'Shomer Shabbat' restaurants open on Shabbat, with social vision

At such restaurants, the customer prepays or is sent a bill after Shabbat, and food and drinks are prepared according to Shabbat laws.

A HADIR Shabbat spread. (photo credit: OFAIMME)
A HADIR Shabbat spread.
(photo credit: OFAIMME)
'Shomer Shabbat” restaurants that are open on Shabbat are on the rise in Jerusalem, largely with the social vision of providing the space and opportunity for religious and secular Jews to sit together over a Shabbat meal outside of the home.
At such restaurants, the customer prepays or is sent a bill after Shabbat, and food and drinks are prepared according to Shabbat laws, using hot plates and hot water urns – much like Shabbat meal preparation at kosher hotels. 
Restaurant owners Yehonatan Vadai (Carousela and Bab al-Yemen), Hedai Offaim (Ofaimme Farm café and bar, Hadir) and Mark Leuria (Red and White) have recently begun offering Shabbat meals to customers, all while accommodating those who keep Shabbat. Additionally, they each share a strong desire for a new kind of Shabbat experience that they believe is bound to revitalize Jewish life in Jerusalem as a pluralistic and accessible city for a diverse population. 
Jerusalemite Yehonatan Vadai opened Bab al-Yemen (Arabic for “Gate to Yemen”) on 29 Aza Street last summer. Serving kosher, traditional Yemenite Shabbat fare, the restaurant was inspired by Vadai’s roots and culture as a Yemenite Jew.
“The restaurant provides a gate to Yemenite culture,” said Vadai. However, he maintained, his main goal is to provide a gate to something entirely different – a gate to social change in the Jewish community: “the simple idea of sitting together, religious and secular, on Shabbat.”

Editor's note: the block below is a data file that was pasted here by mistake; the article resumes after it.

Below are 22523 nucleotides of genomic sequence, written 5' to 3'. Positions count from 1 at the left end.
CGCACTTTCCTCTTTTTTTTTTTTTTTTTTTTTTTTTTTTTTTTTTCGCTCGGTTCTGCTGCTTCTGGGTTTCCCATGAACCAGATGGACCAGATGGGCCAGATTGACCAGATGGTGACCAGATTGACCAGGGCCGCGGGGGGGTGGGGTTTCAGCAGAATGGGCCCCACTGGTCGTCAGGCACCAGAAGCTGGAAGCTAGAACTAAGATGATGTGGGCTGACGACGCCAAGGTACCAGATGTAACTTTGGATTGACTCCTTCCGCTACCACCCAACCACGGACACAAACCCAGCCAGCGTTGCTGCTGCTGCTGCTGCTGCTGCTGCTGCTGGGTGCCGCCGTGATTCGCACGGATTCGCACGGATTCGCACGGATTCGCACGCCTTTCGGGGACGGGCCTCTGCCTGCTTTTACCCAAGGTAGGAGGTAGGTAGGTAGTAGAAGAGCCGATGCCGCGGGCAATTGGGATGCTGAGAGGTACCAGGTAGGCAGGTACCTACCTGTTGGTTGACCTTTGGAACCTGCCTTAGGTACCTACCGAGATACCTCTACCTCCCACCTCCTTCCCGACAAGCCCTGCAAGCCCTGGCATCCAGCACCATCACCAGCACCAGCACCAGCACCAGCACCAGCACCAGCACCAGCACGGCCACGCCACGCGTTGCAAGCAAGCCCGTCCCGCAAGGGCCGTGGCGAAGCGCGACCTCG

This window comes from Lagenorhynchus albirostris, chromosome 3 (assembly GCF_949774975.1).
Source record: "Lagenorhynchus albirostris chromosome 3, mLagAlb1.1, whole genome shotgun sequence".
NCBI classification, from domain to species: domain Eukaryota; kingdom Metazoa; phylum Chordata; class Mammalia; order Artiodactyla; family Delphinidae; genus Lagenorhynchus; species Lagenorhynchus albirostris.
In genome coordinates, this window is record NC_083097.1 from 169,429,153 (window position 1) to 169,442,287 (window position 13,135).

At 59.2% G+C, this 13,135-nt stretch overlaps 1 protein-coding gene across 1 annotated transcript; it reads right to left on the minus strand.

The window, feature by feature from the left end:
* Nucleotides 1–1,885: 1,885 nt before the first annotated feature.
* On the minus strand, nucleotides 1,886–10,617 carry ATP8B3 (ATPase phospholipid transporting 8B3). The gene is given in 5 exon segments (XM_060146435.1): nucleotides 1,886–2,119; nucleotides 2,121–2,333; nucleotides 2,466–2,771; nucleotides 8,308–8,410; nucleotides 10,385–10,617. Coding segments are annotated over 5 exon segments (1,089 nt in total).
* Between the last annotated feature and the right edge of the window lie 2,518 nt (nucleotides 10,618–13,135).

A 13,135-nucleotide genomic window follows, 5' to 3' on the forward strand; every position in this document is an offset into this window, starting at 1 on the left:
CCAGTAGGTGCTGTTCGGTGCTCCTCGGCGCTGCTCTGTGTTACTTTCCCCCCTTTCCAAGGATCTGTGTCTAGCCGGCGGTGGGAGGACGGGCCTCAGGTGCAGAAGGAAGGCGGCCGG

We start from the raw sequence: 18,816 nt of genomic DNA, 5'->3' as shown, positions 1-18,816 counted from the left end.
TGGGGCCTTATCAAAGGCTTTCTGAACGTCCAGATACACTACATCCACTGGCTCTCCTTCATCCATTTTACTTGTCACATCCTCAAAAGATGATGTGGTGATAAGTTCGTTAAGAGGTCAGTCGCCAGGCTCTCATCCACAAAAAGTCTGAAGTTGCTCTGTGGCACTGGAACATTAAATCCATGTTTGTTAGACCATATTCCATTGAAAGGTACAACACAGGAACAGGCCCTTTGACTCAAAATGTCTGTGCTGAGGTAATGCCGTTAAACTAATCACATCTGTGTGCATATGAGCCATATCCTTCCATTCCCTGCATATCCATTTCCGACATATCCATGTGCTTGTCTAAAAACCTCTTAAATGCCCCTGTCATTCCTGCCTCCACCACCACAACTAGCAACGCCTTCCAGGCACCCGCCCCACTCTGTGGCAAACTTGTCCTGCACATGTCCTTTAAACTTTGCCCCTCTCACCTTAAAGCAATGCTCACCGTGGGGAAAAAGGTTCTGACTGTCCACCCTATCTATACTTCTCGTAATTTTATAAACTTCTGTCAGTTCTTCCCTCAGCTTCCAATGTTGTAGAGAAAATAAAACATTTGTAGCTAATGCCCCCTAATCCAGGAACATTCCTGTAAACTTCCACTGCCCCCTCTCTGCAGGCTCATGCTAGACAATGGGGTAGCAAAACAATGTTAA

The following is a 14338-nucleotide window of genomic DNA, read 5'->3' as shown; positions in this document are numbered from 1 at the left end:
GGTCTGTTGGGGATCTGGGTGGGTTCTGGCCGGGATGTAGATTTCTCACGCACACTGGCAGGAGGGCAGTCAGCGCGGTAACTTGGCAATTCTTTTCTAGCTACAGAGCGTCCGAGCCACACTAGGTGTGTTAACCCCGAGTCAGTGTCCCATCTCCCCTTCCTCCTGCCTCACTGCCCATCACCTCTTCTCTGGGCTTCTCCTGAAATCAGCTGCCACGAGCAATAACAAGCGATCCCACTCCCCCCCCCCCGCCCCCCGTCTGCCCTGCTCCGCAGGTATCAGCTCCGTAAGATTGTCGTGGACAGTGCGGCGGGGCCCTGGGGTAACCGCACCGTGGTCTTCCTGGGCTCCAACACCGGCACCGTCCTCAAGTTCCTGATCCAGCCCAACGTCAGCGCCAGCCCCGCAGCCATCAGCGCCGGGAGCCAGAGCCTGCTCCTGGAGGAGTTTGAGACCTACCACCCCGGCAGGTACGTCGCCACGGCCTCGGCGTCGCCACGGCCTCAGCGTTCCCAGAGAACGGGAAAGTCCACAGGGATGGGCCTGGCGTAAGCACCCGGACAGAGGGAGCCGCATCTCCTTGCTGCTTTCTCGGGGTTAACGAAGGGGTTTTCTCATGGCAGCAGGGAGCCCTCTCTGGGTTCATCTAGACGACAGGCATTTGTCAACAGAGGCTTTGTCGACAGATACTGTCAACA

Vadai believes that many Jews turned off by religious institutions’ insular ideas of the Jewish experience “are going outside of the tradition.”
 Yehonatan Vadai in fron of his Bab al-Yemen restaurant (credit: Marc Israel Sellem) Yehonatan Vadai in fron of his Bab al-Yemen restaurant (credit: Marc Israel Sellem)
“Our connection to Judaism needs to be more flexible and open in this era,” he explained. “The Jewish mind-set says there is a solution within Jewish law for everything, if you have the courage to look forward. We can keep kosher and not violate Shabbat – do everything by the books even more so than hotels – offering the atmosphere and service that religious customers require.” 
So far, according to Vadai, Bab al-Yemen is doing just that, hosting lecturers on Shabbat afternoons about topics ranging from the weekly Torah portion to culture, poetry, history and social issues in Israel, and offering a place where “friends and couples who are ‘mixed’ – where one is religious and one is secular – feel at home sitting together.” 
As opposed to hotels, which are given kosher certifications without a problem, said Vadai, at Bab al-Yemen employees refrain from working on computers and phones. The use of a “goy shel Shabbat” – a term Vadai said he does not like – is limited to writing down customers’ names and contact information so they can pay after Shabbat. Generally, said Vadai, people are respectful of this model of trust, with 95% of people paying on time.
Vadai was critical of the Chief Rabbinate’s monopoly on kosher certification, arguing that the religious institution “does damage to Judaism” through its financial corruption, monopolistic power, inflexibility and for “not doing its job” of providing proper oversight. 
Over the years, Vadai’s other restaurant, Carousela, has changed kosher certifications – from the rabbinate to alternative kashrut organization Hashgacha Pratit and, later, Tzohar, but even alternative kashrut organizations refuse to give certification to restaurants that are open on Shabbat. Even so, Vadai said that he is already seeing some level of support from prominent rabbis. When he met with Ashkenazi Chief Rabbi of Jerusalem Aryeh Stern, the rabbi said he “liked the idea and wanted to put in a recommendation that the restaurant be deemed kosher, but ultimately he said that his hands were tied by the rabbinate’s decision.”